“Josh needed that. Now, did Brandon (Knight) need that? No. So there are other players that you can get them to the level – I’ve had great players that didn’t need that. But Josh did and it shows me that there are all kinds of ways of doing what we do.”
Now Calipari says he might have other players start doing extra workouts if they are not doing things the coach wants or the team needs.
“We’ve had a couple other guys that need to build their own self esteem and break barriers. It can’t be me saying it or you saying it or why not. So let’s just put them through the gauntlet. You either make it or you’re not making it. Figure it out,” Calipari said.
The Kentucky coach says he gets calls daily from coaches about Harrellson. He says even Auburn coach Tony Barbee, a former Calipari assistant, told him that pro scouts were mentioning Harrellson to him — something no UK fan could have expected when this season started.
“I’m proud of him. I’m happy for him. But again, I’m not one that likes to beat kids up. I’m not one that likes to have to have 3 1/2 hour practices. That’s not how I do it. But you know what? I hate to tell you but he needed something. He needed that,” Calipari said. “And that’s why you get the mediocre guys and you get them to play well.
“I like to get the most talented players in the country and make them play together, which is just as hard as getting average players and getting them to be good. Now I’ve found out there are certain guys you separate from the pack and you deal with them differently.”
He did that to some extent with junior guard DeAndre Liggins, who missed the first 10 games last year for disciplinary reasons. Now he’s being hailed as the nation’s top defensive guard by some college basketball analysts.
“DeAndre Liggins, think about it. If I can get him playing back to where he was a year ago — vciously go after, be the ball hawk, defend and do that. You know what he does now if he’s open? Shoots it. It’s in. Now here’s what you have, one of the best defensive players in the country who ball hawks and gets you three possessions a game that you would not get and if he’s open he makes every shot,” Calipari said.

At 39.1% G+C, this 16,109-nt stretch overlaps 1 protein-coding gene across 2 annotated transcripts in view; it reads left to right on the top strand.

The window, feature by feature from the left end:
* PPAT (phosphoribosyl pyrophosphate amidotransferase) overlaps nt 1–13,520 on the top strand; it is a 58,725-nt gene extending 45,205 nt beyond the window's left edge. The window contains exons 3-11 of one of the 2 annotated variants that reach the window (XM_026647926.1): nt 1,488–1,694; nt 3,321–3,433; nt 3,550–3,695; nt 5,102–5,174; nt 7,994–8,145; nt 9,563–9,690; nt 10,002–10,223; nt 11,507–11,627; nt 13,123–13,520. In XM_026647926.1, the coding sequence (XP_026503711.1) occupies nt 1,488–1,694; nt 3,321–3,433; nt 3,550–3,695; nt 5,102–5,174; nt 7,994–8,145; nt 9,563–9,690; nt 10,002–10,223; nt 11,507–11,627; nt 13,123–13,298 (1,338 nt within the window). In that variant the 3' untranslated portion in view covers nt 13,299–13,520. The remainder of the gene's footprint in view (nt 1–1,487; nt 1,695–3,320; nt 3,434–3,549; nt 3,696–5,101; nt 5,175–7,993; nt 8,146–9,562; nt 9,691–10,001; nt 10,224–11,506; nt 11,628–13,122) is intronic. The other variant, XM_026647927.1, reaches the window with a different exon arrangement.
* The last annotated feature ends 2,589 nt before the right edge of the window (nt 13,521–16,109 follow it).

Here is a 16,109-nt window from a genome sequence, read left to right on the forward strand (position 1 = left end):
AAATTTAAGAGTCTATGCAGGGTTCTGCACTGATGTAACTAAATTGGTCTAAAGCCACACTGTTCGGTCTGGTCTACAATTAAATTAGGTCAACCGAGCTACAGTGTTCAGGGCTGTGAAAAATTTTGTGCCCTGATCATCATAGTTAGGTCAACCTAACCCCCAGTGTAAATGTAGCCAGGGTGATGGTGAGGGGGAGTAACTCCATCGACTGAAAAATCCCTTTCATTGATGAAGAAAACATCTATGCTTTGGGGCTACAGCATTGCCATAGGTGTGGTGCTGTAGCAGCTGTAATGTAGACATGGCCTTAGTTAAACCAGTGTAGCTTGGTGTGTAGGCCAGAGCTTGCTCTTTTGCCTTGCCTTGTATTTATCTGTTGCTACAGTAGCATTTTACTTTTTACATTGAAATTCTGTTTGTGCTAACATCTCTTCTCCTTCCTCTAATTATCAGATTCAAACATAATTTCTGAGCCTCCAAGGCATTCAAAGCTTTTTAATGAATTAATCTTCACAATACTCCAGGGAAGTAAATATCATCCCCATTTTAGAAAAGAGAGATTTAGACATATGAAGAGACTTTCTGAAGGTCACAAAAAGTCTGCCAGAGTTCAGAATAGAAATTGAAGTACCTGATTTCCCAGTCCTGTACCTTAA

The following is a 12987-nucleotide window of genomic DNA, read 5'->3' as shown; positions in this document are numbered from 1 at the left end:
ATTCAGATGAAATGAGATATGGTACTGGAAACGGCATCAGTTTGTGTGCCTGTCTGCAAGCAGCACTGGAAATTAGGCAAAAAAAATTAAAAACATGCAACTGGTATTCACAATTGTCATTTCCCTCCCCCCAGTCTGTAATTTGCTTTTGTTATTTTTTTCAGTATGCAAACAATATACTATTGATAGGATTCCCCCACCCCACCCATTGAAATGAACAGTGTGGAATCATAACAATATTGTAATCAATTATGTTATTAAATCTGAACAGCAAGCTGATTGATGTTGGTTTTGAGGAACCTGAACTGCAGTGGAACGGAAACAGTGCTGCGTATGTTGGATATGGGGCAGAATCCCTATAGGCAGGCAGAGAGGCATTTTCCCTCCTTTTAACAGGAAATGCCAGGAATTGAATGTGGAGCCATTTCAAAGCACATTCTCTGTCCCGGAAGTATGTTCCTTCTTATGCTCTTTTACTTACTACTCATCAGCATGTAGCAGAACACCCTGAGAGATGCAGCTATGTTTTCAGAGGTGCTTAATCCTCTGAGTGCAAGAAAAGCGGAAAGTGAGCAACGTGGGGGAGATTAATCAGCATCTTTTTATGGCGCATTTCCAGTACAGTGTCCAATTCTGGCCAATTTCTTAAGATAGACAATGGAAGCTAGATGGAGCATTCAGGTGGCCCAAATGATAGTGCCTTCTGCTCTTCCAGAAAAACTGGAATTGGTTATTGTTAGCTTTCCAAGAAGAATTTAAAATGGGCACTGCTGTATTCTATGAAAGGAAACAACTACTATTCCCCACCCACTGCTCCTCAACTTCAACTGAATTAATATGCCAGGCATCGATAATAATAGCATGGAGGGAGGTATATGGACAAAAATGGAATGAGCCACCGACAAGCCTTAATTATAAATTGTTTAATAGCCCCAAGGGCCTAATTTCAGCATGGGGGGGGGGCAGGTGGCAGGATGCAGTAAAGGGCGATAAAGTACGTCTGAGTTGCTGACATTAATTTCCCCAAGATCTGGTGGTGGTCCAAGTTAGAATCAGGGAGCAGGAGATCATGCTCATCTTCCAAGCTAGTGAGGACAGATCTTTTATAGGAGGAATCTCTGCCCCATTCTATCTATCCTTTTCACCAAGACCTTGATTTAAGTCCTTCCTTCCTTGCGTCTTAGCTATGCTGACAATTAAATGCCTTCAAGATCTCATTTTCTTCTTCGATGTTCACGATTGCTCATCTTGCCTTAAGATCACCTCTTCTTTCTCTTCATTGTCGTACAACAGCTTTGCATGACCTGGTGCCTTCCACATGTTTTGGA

“Now forget about what he does for us. Think about what he’s done for himself. And that’s what we’re supposed to be doing here. We’re trying to win every ball game, but you’re trying to develop these young people, build their self esteem and confidence.
“I’ve got a couple guys here I’m burying right now on them and I’m being right to the point because you’ve got to grow up, be a man. Man up. Change. My job is to get guys to change. If Josh didn’t Twitter, I would not have done it this way with Josh, and you know what, it would have been a mistake and he wouldn’t be as good as he is right now.”
Harrellson has enjoyed his resurgence and says he thinks both Calipari and himself deserve credit for his transformation.
“It is definitely 50-50. Coach Cal is the one that put me up to this, but I could have easily said, ‘Forget it I am not going to do it because it’s hard.’ I just stuck with it and it is all paying off now,” Harrellson said.
He also now believes he could have a future in basketball after this year.
“I think that I can play somewhere. Who knows where it will be, but right now, I am focusing on this season,” he said.
Footwork: Freshman Doron Lamb set a UK freshman record with 32 points in Wednesday’s win over Winthrop when he went 11-for-12 from the field, including 7-for-8 from 3-point range.
He said before the game that Calipari had been working with him on his shooting mechanics.